Moreover, 760 million people—many of whom live in the world’s poorest countries and are responsible for less than a tenth of global emissions of greenhouse gases—remain without energy. These countries need to grow and develop at a faster pace, in a low-carbon manner, and in a way that can withstand shocks. They also need to make significant investments in adaptation and risk management, as they are often the countries most affected by extreme weather events and natural disasters.
To achieve our climate goals, it will be necessary to integrate climate into the development process, identify projects at the country level that address the challenges of climate change adaptation and mitigation, and direct appropriate sources and financing structures towards these projects in a way that helps maximize impact.
This series of policy notes for the 26th session of the United Nations Climate Change Conference (COP26) outlines the main priorities of the Climate Change Action Plan. The main diagnostic package has been supplemented by country reports on climate and development, which are being disseminated in 25 countries. These reports will provide data and results of important diagnostic studies to identify and prioritize actions that help achieve a significant reduction in greenhouse gas emissions and build adaptation and resilience capacities.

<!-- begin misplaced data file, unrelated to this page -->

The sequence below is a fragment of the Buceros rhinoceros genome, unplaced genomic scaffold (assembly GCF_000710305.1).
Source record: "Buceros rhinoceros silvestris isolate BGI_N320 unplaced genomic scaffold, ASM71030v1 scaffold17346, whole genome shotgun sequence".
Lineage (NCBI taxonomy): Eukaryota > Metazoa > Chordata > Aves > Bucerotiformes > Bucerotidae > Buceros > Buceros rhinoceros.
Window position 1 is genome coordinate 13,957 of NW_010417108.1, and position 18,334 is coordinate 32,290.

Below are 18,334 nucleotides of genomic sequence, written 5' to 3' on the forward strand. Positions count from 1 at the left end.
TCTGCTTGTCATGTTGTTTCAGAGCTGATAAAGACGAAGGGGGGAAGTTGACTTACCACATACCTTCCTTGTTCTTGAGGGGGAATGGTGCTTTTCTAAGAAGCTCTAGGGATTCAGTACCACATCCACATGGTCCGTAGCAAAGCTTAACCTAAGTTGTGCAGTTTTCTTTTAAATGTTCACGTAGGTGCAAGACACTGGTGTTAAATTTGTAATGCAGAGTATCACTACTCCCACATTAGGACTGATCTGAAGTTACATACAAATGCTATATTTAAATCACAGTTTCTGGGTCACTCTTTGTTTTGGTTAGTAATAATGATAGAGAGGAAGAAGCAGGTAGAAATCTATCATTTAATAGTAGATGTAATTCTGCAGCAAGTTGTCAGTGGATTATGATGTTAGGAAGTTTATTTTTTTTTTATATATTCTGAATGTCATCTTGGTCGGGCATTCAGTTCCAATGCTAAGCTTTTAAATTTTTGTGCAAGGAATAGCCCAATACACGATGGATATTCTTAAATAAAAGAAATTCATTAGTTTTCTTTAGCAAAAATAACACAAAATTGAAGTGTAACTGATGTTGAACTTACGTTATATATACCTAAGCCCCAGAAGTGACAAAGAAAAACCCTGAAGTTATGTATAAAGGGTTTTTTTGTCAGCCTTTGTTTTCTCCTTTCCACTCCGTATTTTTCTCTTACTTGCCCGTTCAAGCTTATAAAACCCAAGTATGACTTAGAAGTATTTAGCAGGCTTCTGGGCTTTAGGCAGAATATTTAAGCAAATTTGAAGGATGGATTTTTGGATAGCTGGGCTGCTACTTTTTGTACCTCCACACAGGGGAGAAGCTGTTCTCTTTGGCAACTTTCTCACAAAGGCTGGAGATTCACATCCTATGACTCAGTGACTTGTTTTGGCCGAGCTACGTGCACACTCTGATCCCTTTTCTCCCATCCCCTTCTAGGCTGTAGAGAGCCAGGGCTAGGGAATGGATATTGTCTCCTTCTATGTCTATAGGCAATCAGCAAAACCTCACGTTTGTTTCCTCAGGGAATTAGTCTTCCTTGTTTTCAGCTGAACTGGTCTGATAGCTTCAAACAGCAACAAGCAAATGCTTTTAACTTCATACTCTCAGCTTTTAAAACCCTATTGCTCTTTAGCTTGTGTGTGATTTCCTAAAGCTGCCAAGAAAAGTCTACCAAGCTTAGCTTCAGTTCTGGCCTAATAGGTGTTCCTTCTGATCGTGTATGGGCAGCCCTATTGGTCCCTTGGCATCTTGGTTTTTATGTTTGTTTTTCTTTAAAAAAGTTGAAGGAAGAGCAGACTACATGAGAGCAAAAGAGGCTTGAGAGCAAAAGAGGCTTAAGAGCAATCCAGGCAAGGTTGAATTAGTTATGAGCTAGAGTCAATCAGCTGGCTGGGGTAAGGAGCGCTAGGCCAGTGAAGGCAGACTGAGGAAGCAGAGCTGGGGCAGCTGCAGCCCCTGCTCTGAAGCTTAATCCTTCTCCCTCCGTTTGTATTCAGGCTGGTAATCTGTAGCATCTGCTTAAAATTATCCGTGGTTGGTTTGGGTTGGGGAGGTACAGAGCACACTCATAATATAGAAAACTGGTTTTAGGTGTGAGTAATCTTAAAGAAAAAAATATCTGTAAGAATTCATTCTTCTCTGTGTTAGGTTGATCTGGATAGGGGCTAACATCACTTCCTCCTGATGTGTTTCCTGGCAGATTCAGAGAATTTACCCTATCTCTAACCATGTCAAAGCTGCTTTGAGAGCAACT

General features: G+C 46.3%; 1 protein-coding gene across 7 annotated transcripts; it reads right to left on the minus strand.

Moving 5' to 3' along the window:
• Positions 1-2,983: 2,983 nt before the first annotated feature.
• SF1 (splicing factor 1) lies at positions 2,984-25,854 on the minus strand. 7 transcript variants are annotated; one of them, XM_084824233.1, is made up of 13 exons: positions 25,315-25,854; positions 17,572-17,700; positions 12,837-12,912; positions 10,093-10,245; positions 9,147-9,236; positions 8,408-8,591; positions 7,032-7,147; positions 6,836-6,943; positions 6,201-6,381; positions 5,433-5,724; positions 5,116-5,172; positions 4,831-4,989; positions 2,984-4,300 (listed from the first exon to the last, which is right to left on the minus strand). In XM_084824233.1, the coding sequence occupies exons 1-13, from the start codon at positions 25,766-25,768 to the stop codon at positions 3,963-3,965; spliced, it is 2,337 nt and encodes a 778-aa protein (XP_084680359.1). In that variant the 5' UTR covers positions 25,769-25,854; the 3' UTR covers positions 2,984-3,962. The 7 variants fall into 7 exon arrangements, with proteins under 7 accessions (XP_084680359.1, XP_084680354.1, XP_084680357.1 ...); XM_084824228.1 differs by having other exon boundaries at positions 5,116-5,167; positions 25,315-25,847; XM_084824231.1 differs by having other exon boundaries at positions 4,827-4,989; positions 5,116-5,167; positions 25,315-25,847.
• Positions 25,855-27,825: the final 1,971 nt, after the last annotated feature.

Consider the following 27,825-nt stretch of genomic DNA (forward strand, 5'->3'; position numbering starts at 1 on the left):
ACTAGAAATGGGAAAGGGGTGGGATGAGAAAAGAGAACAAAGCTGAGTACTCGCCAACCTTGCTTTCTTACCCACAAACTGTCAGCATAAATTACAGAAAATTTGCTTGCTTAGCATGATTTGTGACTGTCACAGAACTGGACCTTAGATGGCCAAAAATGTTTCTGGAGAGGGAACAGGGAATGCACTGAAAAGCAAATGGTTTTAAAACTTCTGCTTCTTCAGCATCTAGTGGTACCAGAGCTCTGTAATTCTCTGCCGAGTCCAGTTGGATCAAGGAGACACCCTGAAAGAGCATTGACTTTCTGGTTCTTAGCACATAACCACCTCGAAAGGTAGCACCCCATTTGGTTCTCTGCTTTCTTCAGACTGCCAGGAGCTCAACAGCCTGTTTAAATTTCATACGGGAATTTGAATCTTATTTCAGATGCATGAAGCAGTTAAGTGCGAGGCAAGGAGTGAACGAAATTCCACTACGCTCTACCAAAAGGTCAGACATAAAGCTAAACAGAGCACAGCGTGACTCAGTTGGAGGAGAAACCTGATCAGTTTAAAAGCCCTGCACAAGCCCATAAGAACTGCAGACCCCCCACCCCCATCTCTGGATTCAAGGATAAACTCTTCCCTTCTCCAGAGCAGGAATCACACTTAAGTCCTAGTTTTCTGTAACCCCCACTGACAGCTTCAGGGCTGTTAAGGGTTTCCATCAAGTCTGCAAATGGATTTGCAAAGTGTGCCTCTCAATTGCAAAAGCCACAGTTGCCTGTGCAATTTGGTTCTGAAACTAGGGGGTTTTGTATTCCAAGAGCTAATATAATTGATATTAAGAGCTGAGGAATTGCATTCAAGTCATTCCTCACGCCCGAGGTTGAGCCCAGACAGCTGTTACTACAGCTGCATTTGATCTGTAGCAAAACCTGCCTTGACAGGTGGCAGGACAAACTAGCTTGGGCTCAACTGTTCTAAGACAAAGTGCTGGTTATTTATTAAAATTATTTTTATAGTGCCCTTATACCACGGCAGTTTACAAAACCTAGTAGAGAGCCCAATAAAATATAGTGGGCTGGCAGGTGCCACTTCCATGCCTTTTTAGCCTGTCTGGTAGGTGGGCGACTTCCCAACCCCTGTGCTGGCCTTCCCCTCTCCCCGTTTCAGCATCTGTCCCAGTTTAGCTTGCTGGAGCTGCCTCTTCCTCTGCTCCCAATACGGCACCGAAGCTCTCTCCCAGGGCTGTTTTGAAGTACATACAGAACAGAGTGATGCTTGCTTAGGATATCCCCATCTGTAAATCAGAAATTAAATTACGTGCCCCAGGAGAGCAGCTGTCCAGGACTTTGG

Climate action requires a strong commitment on the part of countries, so this climate change agenda prioritizes supporting countries in operationalizing their national contributions to combat climate change and their long-term strategies, in order to help countries create better links between their climate commitments and their development goals.
The plan prioritizes adaptation, as climate change and natural disasters affect the poorest and most disadvantaged segments of the population the most. Our analyzes show that climate change could lead to more than 130 million people falling into poverty by 2030, and the migration of more than 200 million people by 2050. Therefore, it is essential to invest in climate change adaptation activities to help countries and companies become I can withstand and face shocks.